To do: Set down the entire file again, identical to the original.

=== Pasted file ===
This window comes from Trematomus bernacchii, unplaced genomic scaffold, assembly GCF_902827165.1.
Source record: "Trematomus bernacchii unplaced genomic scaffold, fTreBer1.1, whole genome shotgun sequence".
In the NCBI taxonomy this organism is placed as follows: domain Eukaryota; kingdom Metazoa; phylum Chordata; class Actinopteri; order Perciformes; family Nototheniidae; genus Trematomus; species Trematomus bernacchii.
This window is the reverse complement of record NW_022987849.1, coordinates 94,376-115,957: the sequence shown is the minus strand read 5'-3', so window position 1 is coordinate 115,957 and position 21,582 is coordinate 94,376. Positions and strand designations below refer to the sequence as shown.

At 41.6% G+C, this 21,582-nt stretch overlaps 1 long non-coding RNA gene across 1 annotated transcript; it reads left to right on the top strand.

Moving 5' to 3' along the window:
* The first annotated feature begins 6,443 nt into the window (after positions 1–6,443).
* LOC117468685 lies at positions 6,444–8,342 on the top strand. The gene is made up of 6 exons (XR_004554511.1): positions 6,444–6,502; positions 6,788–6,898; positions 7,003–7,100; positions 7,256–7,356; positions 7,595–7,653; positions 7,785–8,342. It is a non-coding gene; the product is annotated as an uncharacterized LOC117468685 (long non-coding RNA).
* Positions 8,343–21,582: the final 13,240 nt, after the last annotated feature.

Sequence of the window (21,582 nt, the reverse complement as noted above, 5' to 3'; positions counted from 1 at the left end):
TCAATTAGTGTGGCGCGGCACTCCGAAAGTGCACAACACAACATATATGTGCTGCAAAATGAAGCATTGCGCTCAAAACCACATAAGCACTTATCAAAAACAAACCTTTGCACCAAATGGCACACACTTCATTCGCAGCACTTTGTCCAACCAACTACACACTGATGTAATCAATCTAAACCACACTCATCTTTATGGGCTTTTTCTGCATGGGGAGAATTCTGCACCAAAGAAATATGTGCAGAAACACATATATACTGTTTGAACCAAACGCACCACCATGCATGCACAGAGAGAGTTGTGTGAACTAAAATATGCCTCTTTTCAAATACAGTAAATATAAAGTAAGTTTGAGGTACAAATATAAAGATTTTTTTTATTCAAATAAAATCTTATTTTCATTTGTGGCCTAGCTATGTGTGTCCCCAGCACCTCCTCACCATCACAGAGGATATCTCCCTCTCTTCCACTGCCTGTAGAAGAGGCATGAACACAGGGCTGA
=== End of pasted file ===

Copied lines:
This window comes from Trematomus bernacchii, unplaced genomic scaffold, assembly GCF_902827165.1.
Source record: "Trematomus bernacchii unplaced genomic scaffold, fTreBer1.1, whole genome shotgun sequence".
In the NCBI taxonomy this organism is placed as follows: domain Eukaryota; kingdom Metazoa; phylum Chordata; class Actinopteri; order Perciformes; family Nototheniidae; genus Trematomus; species Trematomus bernacchii.
This window is the reverse complement of record NW_022987849.1, coordinates 94,376-115,957: the sequence shown is the minus strand read 5'-3', so window position 1 is coordinate 115,957 and position 21,582 is coordinate 94,376. Positions and strand designations below refer to the sequence as shown.

At 41.6% G+C, this 21,582-nt stretch overlaps 1 long non-coding RNA gene across 1 annotated transcript; it reads left to right on the top strand.

Moving 5' to 3' along the window:
* The first annotated feature begins 6,443 nt into the window (after positions 1–6,443).
* LOC117468685 lies at positions 6,444–8,342 on the top strand. The gene is made up of 6 exons (XR_004554511.1): positions 6,444–6,502; positions 6,788–6,898; positions 7,003–7,100; positions 7,256–7,356; positions 7,595–7,653; positions 7,785–8,342. It is a non-coding gene; the product is annotated as an uncharacterized LOC117468685 (long non-coding RNA).
* Positions 8,343–21,582: the final 13,240 nt, after the last annotated feature.

Sequence of the window (21,582 nt, the reverse complement as noted above, 5' to 3'; positions counted from 1 at the left end):
TCAATTAGTGTGGCGCGGCACTCCGAAAGTGCACAACACAACATATATGTGCTGCAAAATGAAGCATTGCGCTCAAAACCACATAAGCACTTATCAAAAACAAACCTTTGCACCAAATGGCACACACTTCATTCGCAGCACTTTGTCCAACCAACTACACACTGATGTAATCAATCTAAACCACACTCATCTTTATGGGCTTTTTCTGCATGGGGAGAATTCTGCACCAAAGAAATATGTGCAGAAACACATATATACTGTTTGAACCAAACGCACCACCATGCATGCACAGAGAGAGTTGTGTGAACTAAAATATGCCTCTTTTCAAATACAGTAAATATAAAGTAAGTTTGAGGTACAAATATAAAGATTTTTTTTATTCAAATAAAATCTTATTTTCATTTGTGGCCTAGCTATGTGTGTCCCCAGCACCTCCTCACCATCACAGAGGATATCTCCCTCTCTTCCACTGCCTGTAGAAGAGGCATGAACACAGGGCTGA